From Publishers Weekly
The commercial success of Perpetual War for Perpetual Peace
and Dreaming War
shows that Vidal's Jeffersonian anti-imperialism is fashionable again with the left wing of the book-buying public. In time for the election season, Vidal has dashed off three rambling anti-Bush diatribes and collected eight articles from the Nation
and other magazines, written from 1975 to 2004. Many of the selections take the form of mock State of the Union addresses, and while Vidal's consistency over the years is admirable, reading 11 variants of the same stump speech becomes monotonous. Vidal typically includes denunciations of Lincoln, Teddy Roosevelt and Truman for their part in constructing America's "National Security State." He believes that the Cold Warriors invented a phony Communist bogeyman and that "Israeli fifth columnists" such as Norman Podhoretz control America's policy in the Middle East. Vidal would end the war on drugs and nationalize health care and natural resources. And he would change the Constitution to make America a parliamentary democracy and break the monopoly of what he calls the "Property party," with "its two wings: Republican and Democrat." Vidal is at his most convincing and entertaining when he's jeering at democratic pieties about America, which he believes is actually an oligarchy run by a military-industrial-financial elite that he calls "the bank." Vidal may be in tune with the zeitgeist again because his polemical writing resembles the new blogger punditry: conversational, tart, fervent, digressive, susceptible to idiosyncratic theories but capable of worthwhile provocations.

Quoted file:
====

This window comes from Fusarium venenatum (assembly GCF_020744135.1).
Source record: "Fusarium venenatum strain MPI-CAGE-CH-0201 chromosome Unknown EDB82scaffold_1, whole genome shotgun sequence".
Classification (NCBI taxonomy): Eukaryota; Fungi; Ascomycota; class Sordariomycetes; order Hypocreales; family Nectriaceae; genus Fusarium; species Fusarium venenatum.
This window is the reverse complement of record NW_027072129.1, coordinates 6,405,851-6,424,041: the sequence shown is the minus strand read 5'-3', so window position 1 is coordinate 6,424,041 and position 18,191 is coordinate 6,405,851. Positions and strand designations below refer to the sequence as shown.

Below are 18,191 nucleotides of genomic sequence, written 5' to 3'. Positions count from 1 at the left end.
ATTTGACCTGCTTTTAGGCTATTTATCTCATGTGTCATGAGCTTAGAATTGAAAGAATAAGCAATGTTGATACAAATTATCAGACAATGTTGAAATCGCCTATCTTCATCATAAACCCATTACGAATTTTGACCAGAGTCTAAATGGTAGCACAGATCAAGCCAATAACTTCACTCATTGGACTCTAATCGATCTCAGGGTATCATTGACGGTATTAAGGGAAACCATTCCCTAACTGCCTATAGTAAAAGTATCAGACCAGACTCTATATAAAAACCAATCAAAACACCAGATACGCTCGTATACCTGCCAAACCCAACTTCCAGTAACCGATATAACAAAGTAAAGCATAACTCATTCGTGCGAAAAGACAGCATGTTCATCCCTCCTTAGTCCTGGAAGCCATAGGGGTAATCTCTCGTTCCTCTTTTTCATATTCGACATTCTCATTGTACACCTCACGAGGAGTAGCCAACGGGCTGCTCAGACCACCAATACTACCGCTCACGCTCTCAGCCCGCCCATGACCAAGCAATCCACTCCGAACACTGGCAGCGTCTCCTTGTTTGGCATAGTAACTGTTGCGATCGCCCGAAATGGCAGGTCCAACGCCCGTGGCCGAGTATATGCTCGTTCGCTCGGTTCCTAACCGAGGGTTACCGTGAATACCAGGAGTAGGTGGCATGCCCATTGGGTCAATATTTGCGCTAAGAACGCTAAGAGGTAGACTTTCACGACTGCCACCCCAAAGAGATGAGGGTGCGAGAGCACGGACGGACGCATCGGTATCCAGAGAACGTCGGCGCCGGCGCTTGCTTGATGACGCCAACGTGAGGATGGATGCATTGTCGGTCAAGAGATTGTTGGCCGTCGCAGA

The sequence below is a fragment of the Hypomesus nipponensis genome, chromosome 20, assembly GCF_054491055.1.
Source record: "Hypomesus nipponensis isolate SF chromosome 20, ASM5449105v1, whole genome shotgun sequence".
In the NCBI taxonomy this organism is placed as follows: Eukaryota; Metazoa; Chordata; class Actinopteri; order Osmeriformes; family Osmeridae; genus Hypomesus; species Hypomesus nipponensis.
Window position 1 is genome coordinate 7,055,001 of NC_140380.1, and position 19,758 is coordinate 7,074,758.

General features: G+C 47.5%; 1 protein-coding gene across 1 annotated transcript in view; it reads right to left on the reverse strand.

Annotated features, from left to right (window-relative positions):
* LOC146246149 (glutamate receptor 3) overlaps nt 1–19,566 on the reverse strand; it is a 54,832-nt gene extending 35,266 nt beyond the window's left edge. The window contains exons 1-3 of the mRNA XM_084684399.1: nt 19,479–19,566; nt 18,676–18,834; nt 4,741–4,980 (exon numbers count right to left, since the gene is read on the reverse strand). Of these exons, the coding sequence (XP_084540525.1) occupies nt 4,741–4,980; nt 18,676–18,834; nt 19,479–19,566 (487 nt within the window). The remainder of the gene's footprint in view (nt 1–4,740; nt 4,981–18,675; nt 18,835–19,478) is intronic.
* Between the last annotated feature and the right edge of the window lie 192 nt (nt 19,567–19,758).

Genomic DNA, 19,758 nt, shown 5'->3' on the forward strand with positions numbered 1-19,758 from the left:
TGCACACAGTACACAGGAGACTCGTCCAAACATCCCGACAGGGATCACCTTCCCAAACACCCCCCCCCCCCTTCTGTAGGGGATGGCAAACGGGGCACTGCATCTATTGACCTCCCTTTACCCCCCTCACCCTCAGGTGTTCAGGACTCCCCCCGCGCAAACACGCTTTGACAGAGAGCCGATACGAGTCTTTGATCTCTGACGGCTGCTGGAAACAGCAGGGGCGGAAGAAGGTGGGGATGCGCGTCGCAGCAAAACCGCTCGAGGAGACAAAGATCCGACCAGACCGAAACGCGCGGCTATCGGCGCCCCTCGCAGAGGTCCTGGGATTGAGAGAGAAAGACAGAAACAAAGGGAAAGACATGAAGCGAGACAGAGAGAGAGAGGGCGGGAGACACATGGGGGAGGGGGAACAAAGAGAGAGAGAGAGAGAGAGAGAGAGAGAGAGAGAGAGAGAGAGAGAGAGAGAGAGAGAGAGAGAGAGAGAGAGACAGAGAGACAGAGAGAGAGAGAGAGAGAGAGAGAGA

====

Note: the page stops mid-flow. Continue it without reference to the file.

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Like Perpetual War for Perpetual Peace
(2002) and Dreaming War
(2003), this final volume in Vidal's trilogy attacking the "Cheney-Bush junta" contains some new analysis padded out by previously published essays (most of these are from the 1980s). This time, Vidal tackles the American imperial impulse, placing the Cheney-Bush wars in Iraq and Afghanistan in the context of America's 1846 seizure of California and the later annexation of colonies in the Pacific. Vidal's vast knowledge of American history and his blazing wit set him apart from the other Bush bashers, and even his old stuff will be fun to read for those sharing his point of view. Some of the material is dated, though, such as an analysis from 1985 of Reagan's Christian apocalypticism, which never really gets connected to imperial America or its current leaders. And the book's organization leaves something to be desired; some observations are repeated almost verbatim 100 pages apart. Still, Vidal's fierce, vitriolic voice remains relevant. The highlight of the book is the opening essay, a scathing critique of what Vidal calls Cheney-Bush's "hijacking" of the election and their subsequent administration, and so it's a bit disappointing that most of the material here is older. Vidal's historical analysis is often fascinating, but fellow Bush-bashers will wish for more current intelligence. John GreenCopyright © American Library Association. All rights reserved